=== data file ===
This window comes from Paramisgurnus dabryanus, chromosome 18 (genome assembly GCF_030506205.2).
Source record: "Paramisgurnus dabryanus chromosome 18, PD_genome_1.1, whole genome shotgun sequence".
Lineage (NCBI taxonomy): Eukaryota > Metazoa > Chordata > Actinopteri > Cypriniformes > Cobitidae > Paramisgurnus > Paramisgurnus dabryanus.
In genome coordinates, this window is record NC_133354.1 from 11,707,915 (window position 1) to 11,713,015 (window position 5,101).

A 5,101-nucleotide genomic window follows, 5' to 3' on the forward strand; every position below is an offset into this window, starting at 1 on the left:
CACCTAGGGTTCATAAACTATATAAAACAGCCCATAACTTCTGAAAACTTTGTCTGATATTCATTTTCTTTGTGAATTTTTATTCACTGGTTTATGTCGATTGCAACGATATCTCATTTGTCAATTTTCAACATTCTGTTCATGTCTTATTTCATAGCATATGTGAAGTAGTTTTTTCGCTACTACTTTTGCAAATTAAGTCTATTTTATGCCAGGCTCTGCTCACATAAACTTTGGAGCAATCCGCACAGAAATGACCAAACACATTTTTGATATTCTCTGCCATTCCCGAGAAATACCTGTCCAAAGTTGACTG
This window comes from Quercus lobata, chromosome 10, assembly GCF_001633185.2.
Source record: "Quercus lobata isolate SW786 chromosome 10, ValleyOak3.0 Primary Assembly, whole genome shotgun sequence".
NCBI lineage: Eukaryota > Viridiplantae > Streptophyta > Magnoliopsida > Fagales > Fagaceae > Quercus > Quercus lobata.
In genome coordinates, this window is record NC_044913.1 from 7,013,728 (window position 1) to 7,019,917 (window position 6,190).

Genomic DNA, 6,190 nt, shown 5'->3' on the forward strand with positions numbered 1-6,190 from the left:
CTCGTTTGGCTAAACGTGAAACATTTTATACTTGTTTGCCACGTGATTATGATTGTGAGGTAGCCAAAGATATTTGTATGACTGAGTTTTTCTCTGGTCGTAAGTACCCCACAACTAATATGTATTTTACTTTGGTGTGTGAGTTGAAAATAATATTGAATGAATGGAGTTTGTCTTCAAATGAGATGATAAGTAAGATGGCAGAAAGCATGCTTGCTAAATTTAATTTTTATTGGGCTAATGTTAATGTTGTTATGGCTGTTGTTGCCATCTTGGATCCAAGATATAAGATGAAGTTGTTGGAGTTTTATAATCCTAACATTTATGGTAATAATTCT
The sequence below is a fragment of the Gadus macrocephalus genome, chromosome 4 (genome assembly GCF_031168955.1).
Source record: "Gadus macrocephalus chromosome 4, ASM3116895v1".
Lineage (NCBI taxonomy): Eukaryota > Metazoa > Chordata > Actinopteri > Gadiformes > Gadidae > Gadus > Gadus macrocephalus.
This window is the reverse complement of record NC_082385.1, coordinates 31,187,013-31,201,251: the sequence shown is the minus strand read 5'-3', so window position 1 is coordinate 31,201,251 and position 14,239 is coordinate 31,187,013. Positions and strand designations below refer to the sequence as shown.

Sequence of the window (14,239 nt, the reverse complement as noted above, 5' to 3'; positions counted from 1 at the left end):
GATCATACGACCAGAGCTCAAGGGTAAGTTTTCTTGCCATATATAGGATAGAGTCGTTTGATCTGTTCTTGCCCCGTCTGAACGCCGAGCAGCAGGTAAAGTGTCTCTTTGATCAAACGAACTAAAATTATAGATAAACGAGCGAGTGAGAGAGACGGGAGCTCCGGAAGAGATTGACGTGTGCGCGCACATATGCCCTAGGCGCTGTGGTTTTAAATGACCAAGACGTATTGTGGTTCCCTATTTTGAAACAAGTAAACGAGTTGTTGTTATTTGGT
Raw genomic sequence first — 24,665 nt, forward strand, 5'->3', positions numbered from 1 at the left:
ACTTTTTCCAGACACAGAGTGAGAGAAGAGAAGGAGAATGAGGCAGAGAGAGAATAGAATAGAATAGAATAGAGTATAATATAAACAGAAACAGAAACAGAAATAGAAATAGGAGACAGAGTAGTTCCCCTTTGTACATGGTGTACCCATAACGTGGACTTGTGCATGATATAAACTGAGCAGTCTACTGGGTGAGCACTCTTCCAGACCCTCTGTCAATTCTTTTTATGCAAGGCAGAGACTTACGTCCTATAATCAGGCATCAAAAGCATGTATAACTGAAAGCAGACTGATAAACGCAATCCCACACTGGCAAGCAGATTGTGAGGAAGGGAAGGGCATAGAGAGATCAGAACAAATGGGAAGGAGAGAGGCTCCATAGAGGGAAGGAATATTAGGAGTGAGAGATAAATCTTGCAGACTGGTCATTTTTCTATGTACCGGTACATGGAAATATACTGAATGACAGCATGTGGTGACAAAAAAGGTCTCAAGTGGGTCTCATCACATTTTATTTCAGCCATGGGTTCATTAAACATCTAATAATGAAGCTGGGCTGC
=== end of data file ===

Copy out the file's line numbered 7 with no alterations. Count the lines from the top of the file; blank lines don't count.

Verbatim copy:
This window comes from Quercus lobata, chromosome 10, assembly GCF_001633185.2.